According to Oxford “different from” is the most common, “different than” is American and “different to” British. I’m always confused by this so I’ll try to remember to pick “from”.

  9. Isn’t the idea of Sprachbünde exactly that the “soul” (phonology, syntax, semantics and a bunch of legitimately Whorfian aspects) of a language is much more easily areally spread than the “body” (forms of words and morphology), which tends to go by the genetic route? (with reference to Dawkins on Cappadocian Greek)

  10. David Eddyshaw says

    One of Johanna Nichols’ supposedly stable grammatical features is Absolutive/Ergative alignment versus Nominative/Accusative, which is spectacularly not stable in Polynesian; but then I believe Georgian and Mingrelian also differ in alignment, and you’ve got lots of cases (e.g. in India) of past tenses going ergative in honour of their origins.

    In fact, looking at her maps of “stable” features provokes one immediately into coming up with counterexamples.

    That most Greenbergian of syntactic features, SVO versus SOV word order, is highly unstable diachronically and seems very prone to Sprachbund effects, as with Mandinka/Bambara/Dyula, Songhay and Senoufo, which not even the most enthusiastic of lumpers thinks are closely related to each other. Very closely related Songhay languages, come to that, have different “basic word orders” from each other.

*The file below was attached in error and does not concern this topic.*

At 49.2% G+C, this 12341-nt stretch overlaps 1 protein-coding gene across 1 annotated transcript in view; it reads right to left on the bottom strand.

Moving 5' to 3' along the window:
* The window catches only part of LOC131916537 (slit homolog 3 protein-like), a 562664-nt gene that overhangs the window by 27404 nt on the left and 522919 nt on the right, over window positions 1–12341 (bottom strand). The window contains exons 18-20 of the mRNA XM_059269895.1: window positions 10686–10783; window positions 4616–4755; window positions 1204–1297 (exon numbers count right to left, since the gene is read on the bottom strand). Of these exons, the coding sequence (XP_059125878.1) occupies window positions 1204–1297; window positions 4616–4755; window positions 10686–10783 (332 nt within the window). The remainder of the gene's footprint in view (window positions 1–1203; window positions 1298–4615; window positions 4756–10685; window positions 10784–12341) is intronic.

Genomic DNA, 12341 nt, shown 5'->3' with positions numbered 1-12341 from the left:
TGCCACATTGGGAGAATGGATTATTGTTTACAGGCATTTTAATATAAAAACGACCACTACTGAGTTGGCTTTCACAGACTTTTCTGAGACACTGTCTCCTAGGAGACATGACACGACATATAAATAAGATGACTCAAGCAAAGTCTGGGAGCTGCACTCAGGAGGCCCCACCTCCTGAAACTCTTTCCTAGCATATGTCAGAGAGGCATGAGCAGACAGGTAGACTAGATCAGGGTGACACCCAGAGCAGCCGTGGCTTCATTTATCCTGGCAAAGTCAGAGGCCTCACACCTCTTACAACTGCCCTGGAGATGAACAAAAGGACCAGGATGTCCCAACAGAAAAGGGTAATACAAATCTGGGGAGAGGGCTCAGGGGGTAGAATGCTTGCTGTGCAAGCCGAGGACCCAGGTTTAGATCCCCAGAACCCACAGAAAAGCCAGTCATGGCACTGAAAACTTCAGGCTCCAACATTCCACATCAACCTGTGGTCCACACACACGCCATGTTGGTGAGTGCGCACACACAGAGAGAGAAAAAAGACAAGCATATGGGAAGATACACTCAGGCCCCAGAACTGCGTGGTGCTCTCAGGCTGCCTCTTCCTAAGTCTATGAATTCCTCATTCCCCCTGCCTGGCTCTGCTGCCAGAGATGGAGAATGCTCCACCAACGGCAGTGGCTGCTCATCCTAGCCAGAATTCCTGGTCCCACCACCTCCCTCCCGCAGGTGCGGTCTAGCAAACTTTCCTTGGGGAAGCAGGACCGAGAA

The paper does, to be fair, say that they found word order features to be among the most labile; but then, what else is new?

    It occurs to me too that Proto-Austronesian presumably had something like the weird Philippines-style alignment system, which is surely going to be particularly liable to change in unusual ways into one or another more common system in different daughter languages. I mean, if the ancestral language was typologically unusual syntactically, wouldn’t you expect more than the usual rate of changes in the descendants?

  11. David Eddyshaw says